Solar PPA or Solar lease - Which is The Better Choice?
Either you sign up for a solar power purchase agreement (PPA) or a solar leasing program, you'll still benefit from cleaner energy and paying less.
A solar power purchase agreement (PPA) can save you more money than a traditional electricity plan because your monthly payments depend on how much energy the system produces.
If, in June, your solar panel system produced 800 kilowatt hours of energy and your power provider charged you $0.15 per kilowatt hour, then your total bill would be $1,200 for the month.
Because of fewer sunshine hours, the panels produced only 600 kilowatts of electricity during December. You will have to pay just $90 for your power bill because less energy is generated.
With a solar leasing program, your monthly payments would remain the same regardless of the amount of energy produced by your solar panels.
Leasing might not be as good an option for saving money as a PPA would be, but having one flat lease payment can make the monthly cost of your electricity much easier to handle. Monthly payments won't change, so you can easily plan your finances around them.
Other Financing Alternatives to Solar PPA or Solar lease
You don't need to pay an upfront cost when leasing or purchasing solar panels through a solar lease or solar PPA. However, there are some drawbacks to these options.
When leasing a solar panel system or signing up for a power purchase agreement (PPA), you don't own the solar panels you have installed in your house. You're not eligible for any federal solar incentive programs, including the federal tax credit, which lowers the cost of installing solar panels by 26%.
After 2022, the credit will be reduced from 26% to 22%, before expiring completely in 2024. You should be taking advantage of the credit right away to get the most out of it.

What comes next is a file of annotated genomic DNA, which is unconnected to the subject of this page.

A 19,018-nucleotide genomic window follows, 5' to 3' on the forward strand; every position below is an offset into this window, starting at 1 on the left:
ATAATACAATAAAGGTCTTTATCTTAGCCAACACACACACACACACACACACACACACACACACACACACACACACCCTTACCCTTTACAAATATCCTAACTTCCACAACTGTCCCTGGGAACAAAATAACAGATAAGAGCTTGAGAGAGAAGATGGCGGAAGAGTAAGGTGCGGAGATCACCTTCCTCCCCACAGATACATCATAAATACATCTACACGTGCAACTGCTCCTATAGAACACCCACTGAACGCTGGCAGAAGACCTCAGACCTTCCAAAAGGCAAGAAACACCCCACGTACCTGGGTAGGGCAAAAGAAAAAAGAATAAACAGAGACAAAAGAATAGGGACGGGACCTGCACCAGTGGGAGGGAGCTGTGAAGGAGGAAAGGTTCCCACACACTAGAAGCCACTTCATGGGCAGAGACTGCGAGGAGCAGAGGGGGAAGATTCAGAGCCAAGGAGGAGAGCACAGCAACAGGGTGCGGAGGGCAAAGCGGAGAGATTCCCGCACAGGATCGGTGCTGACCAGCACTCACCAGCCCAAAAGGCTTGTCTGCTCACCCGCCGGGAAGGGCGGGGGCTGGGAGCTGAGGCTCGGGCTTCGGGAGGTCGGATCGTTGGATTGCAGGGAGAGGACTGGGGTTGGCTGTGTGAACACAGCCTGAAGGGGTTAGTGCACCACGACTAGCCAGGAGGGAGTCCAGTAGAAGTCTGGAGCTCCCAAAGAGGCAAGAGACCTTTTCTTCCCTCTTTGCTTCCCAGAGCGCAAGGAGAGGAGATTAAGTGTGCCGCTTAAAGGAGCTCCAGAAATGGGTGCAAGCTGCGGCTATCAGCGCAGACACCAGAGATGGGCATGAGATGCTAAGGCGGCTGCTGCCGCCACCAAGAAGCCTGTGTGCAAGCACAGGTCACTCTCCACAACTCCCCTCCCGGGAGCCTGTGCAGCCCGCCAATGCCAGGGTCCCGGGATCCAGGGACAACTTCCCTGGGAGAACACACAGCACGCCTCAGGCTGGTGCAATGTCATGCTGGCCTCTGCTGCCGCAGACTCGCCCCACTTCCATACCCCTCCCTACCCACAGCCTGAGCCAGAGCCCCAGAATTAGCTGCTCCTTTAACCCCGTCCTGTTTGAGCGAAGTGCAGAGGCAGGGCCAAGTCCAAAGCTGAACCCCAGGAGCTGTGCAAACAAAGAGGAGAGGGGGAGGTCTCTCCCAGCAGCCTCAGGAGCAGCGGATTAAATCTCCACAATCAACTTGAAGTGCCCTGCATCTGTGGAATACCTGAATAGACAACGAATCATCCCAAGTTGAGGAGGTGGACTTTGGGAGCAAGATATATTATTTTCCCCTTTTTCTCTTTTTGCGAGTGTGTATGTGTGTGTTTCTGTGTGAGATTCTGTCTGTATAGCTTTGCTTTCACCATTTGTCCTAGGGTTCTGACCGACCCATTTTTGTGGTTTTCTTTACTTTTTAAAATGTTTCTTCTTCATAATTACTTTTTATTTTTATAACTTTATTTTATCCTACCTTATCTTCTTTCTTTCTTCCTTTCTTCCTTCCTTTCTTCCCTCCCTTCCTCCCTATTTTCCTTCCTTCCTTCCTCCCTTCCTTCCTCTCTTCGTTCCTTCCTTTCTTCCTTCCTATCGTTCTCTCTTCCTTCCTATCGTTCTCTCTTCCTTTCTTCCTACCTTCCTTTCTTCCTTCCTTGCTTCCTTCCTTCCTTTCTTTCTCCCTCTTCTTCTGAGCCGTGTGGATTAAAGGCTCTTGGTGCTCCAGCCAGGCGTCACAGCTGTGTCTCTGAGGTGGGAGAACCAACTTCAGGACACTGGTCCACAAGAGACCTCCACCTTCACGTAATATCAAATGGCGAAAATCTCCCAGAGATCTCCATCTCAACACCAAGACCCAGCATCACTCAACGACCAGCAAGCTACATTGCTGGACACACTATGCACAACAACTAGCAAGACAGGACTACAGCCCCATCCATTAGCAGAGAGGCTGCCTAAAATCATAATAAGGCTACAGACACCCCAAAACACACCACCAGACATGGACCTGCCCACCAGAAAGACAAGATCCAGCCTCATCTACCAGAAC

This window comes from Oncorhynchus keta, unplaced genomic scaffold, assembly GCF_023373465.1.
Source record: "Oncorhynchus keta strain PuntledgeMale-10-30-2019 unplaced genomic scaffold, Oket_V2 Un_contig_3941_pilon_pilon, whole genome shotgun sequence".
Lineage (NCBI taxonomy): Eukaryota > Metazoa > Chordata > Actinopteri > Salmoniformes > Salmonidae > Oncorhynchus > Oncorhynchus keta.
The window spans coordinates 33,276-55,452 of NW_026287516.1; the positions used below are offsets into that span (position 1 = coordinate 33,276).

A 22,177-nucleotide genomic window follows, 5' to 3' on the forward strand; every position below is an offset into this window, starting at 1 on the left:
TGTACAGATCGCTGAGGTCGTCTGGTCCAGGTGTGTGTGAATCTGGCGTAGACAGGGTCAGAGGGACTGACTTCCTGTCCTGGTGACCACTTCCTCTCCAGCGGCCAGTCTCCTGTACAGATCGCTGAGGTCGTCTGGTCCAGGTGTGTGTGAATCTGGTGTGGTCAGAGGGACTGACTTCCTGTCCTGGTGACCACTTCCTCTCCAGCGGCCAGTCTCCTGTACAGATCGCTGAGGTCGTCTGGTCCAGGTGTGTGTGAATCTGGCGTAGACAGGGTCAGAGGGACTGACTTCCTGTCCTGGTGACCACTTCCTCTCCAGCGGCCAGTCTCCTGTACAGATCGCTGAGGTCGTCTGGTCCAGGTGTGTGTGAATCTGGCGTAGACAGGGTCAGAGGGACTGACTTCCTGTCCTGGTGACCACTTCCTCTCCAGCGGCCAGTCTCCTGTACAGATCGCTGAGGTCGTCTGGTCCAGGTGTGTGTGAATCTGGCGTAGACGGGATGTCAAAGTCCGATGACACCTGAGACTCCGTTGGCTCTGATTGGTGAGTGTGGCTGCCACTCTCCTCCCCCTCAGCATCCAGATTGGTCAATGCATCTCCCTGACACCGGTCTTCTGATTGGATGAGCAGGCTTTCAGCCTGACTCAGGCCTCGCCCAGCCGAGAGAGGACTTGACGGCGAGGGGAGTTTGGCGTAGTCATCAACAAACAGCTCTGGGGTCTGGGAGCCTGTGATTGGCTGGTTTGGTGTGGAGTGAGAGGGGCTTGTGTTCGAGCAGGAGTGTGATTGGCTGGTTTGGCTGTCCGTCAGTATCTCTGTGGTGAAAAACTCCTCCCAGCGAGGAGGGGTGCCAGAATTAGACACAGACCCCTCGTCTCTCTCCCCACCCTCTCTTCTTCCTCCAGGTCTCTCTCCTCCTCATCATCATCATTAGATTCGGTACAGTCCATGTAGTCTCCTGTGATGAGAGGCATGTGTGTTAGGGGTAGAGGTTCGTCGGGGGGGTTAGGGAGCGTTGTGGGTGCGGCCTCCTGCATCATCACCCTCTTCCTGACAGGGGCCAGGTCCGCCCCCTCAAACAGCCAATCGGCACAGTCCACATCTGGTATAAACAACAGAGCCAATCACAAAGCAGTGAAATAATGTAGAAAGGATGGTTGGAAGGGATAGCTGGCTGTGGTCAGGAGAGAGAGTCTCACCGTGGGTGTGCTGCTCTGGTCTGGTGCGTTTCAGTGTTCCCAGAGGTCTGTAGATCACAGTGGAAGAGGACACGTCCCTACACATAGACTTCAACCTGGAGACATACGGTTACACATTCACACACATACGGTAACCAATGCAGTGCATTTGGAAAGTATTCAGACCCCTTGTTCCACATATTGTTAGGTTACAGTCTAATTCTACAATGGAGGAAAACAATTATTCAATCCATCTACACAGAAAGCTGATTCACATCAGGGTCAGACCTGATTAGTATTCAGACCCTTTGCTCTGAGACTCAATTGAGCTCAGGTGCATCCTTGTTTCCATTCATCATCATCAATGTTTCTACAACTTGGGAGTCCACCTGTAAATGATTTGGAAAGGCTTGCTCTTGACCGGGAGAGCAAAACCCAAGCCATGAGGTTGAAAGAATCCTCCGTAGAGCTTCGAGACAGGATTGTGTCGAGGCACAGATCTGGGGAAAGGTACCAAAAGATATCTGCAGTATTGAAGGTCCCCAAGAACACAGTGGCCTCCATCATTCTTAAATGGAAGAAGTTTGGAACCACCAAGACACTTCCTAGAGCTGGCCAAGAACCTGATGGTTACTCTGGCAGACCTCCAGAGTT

Solar PPAs and solar lease contracts aren't as good as other solar financing options for long-term savings. If you buy a solar power system using cash or by taking out a solar loan, the cost of the system will eventually be repaid.
You're generating enough free energy at that point because you don't need to make any monthly payments. Cash-purchased panels and panels financed by loans usually provide a larger overall return on investment than PPA and lease deals.
Solar lease and PPA prices include annual increases, so the cost of solar energy will go up yearly. This price escalation typically ranges from 3 percent to 5 percent.
If the price of energy from your local power company doesn't rise at the same pace as the price escalator in terms of your agreement, you won't save as much money. After several years, you might end up paying more than you would have had you not gotten a solar leasing or power purchase agreement.
Is it Right To Choose Solar Lease or Solar PPA?
It would be best if you compared solar financing costs from various companies to choose an installer who offers the best price for your needs. Buying a solar power system outright or taking out an interest-free solar loan will give you better returns in the long run. You can benefit from solar subsidies and incentives.
If you don't have the funds to buy solar panels outright, you should consider solar leasing or solar PPA instead. In this scenario, solar leasing and PPA might be the best option for you to go solar.